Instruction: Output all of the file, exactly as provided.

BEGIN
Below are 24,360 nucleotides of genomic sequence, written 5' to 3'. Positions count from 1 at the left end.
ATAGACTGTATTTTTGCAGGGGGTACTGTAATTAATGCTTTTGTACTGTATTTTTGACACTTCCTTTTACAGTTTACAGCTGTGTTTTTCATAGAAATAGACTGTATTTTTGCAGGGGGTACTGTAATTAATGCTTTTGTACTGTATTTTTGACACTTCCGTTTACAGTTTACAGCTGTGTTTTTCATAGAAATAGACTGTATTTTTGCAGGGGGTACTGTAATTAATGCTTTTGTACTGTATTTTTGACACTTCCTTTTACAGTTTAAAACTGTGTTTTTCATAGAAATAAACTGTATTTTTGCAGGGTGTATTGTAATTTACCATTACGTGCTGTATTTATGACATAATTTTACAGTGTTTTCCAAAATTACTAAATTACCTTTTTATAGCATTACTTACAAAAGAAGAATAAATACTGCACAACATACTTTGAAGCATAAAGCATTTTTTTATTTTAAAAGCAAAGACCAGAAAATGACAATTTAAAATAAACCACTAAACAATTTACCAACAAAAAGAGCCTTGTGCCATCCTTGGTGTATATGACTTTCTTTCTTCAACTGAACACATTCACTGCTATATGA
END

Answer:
Below are 24,360 nucleotides of genomic sequence, written 5' to 3'. Positions count from 1 at the left end.
ATAGACTGTATTTTTGCAGGGGGTACTGTAATTAATGCTTTTGTACTGTATTTTTGACACTTCCTTTTACAGTTTACAGCTGTGTTTTTCATAGAAATAGACTGTATTTTTGCAGGGGGTACTGTAATTAATGCTTTTGTACTGTATTTTTGACACTTCCGTTTACAGTTTACAGCTGTGTTTTTCATAGAAATAGACTGTATTTTTGCAGGGGGTACTGTAATTAATGCTTTTGTACTGTATTTTTGACACTTCCTTTTACAGTTTAAAACTGTGTTTTTCATAGAAATAAACTGTATTTTTGCAGGGTGTATTGTAATTTACCATTACGTGCTGTATTTATGACATAATTTTACAGTGTTTTCCAAAATTACTAAATTACCTTTTTATAGCATTACTTACAAAAGAAGAATAAATACTGCACAACATACTTTGAAGCATAAAGCATTTTTTTATTTTAAAAGCAAAGACCAGAAAATGACAATTTAAAATAAACCACTAAACAATTTACCAACAAAAAGAGCCTTGTGCCATCCTTGGTGTATATGACTTTCTTTCTTCAACTGAACACATTCACTGCTATATGA